nore workable, democratic and booklet states, for damages or in-
cument than the present con- juries caused by his failure to obey
the housing laws.
A tenant may sue his landlord
he claim for a more represenita- ~o force him to correct violations
the ad hoc group would limit which are his responsibility if he
ues paying union members. The neglects to do so after being noti-
stitution allows any social work fied about them.
nt to vote. However, the tenant must ful-
fill his obligations according to the
n limits the power of both the booklet by paying his rent on time
cutive board and the ombuds- and by keeping his apartment in
increases the power of the good' condition.
If the landlord is fulfilling his
e present plan, the ombudsman obligations the tenant must pay

will create management problems
"that cannot be handled effec-
tively without intensive student
supervision."
John Aschatz director of the

North Campus Project, said there
is little financial risk in the plan.
He saidthe government has made
loans to other schools for similar
programs and "is confident t h a t
this is a safe project."
"If we have to refuse this loan,"
Aschatz added, "there is no other
way for ICC to expand its serv-
ices."
Aschatz said the North Campus
project would double the present
220 living spaces in coops around
the campus. He said the proposed
12-man units have been modelled
after coops at Rochdale College in
Cana&Ia and are designed to pro-
mote "close personal contact."
ICC completed purchase ar-
rangements with the University
last fall for a 2.9 acre site on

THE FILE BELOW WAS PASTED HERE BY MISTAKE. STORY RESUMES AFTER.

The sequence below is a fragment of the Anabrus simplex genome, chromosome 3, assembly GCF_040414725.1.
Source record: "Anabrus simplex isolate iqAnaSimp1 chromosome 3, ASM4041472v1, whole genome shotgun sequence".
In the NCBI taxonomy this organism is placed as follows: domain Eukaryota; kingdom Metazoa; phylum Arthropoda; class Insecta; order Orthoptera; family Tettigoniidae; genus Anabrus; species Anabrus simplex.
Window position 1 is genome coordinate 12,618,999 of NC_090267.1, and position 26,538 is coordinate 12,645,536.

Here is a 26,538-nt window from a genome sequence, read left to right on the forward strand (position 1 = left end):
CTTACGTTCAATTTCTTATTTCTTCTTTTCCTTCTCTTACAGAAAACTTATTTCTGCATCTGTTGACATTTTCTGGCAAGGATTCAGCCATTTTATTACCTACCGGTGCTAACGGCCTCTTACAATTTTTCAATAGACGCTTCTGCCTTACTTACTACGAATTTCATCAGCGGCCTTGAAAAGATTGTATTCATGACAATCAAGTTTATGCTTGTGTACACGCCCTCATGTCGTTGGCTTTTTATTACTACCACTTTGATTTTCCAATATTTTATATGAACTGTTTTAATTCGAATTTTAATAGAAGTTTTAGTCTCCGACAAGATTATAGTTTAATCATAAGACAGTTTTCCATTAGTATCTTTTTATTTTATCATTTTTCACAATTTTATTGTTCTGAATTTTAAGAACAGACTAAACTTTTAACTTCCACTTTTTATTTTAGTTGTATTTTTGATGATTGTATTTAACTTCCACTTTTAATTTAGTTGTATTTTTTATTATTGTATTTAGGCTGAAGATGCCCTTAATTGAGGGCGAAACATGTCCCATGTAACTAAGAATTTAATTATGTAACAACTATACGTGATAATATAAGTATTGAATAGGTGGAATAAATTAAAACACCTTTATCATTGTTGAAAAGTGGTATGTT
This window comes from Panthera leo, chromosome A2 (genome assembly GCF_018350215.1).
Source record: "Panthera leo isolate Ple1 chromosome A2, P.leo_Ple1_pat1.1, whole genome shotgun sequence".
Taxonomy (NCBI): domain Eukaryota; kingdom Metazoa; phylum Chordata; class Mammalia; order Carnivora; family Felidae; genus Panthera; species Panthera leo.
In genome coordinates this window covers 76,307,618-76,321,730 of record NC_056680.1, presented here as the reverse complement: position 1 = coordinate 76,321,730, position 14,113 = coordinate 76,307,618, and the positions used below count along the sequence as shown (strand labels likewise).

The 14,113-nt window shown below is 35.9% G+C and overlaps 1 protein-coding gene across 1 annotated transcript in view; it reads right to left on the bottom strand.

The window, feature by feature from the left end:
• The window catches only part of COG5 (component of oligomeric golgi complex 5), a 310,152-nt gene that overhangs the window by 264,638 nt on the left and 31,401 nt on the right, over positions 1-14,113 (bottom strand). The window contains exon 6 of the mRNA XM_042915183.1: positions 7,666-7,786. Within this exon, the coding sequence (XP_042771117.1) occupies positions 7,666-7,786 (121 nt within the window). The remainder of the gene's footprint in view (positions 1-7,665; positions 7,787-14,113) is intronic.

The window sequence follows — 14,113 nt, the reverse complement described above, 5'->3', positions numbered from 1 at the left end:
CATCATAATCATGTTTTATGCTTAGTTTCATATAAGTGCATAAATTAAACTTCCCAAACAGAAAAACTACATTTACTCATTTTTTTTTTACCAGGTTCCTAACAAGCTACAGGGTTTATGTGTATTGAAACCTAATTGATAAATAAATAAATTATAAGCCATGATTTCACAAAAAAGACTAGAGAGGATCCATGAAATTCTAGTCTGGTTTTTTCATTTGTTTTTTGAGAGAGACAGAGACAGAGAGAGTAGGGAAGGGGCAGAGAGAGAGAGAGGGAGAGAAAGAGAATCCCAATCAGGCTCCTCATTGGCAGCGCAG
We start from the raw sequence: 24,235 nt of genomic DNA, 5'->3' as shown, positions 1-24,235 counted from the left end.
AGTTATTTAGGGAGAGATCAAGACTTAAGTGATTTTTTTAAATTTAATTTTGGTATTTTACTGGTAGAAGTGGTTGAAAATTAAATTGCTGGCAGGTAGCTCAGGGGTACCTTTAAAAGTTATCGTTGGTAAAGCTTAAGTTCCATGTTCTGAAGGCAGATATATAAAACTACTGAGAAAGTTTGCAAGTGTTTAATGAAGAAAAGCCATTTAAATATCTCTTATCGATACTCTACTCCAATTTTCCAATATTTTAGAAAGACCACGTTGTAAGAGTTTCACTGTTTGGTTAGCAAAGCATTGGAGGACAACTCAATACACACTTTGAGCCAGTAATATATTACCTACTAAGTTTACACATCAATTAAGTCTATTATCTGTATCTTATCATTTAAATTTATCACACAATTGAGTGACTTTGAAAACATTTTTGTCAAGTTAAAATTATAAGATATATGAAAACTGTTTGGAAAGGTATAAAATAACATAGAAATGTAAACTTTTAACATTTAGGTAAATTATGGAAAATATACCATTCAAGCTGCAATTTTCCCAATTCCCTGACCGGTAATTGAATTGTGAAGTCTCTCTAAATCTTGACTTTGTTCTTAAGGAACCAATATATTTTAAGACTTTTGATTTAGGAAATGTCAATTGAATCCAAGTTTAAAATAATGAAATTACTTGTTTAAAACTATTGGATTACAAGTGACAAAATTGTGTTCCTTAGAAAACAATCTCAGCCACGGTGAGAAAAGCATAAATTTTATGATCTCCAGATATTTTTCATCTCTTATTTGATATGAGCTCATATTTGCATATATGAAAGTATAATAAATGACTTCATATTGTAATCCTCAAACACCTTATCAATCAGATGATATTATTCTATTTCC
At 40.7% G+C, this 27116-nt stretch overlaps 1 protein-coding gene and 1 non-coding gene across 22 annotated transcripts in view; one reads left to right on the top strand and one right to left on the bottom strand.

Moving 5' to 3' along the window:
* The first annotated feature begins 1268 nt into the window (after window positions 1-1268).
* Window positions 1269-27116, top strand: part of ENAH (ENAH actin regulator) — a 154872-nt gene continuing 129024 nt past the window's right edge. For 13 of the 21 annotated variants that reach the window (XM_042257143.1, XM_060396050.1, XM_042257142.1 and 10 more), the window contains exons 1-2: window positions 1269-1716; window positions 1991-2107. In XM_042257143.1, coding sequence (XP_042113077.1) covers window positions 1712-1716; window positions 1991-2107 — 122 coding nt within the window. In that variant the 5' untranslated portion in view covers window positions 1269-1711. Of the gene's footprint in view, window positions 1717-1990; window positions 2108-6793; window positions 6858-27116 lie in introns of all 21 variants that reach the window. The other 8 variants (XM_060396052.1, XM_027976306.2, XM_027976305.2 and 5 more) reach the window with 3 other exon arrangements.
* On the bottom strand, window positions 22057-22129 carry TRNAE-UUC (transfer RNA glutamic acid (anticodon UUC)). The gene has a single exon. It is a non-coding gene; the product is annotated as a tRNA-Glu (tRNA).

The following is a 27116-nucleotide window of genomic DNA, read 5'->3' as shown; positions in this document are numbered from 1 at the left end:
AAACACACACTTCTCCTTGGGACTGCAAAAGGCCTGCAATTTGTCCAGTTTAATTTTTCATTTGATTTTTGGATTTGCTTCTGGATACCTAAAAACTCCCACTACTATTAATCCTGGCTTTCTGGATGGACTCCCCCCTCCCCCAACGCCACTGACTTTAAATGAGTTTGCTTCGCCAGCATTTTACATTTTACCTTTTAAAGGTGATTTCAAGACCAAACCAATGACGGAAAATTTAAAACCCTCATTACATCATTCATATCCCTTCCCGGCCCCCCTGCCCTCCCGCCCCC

North Campus for the co-op build-
ing. Funds were raised by mort-
gaging present facilities and
I through contributions.

"S~students feud over r

By LORNA CHEROT
Daily News Analysis
The Social Work Student Union tried to
fight its way out of a constitutional hassle
with a school-wide referendum this week,
but only ended up with an indteisive vote
and the same old constitution.
The recent difficulties began when a
group of some 80 students petitioned the
union ombudsmen to prevent the student
union from making appointments to the
# newly-created student-faculty committees.
They said the union was not representa-
tive.
The ombudsman, under pressure from
the union, turned the petition down on the
grounds that it would needlessly delay the

"Viable Alternative," a relatively struc-
ture-free package of proposals,
The situation was confounded when Dal-
ton Lee, '70 SW, issued what he called
the "Whoa! Amendment." Charging that
the other two proposals~ were "Franken-
steinian creations," he cautioned students
to vote "no" on both proposals, thereby
allowing first year social work students
to revise the constitution after the elec-
tion of new officers next week.
He says second-year students shouldn't
have a voice since they'll be leaving soon.
The question revolves, at least partly,
about what the student union should be.
Some see it as a true union functioning as
a bargaining agent 'hetbeen students and

The con
grew out o
early lasti
present a n
feasible do
stitution.
Despite t
tive union,
voting to dt
present con
school stude
Their pla
union's exe
man, but
treasurer.
Under th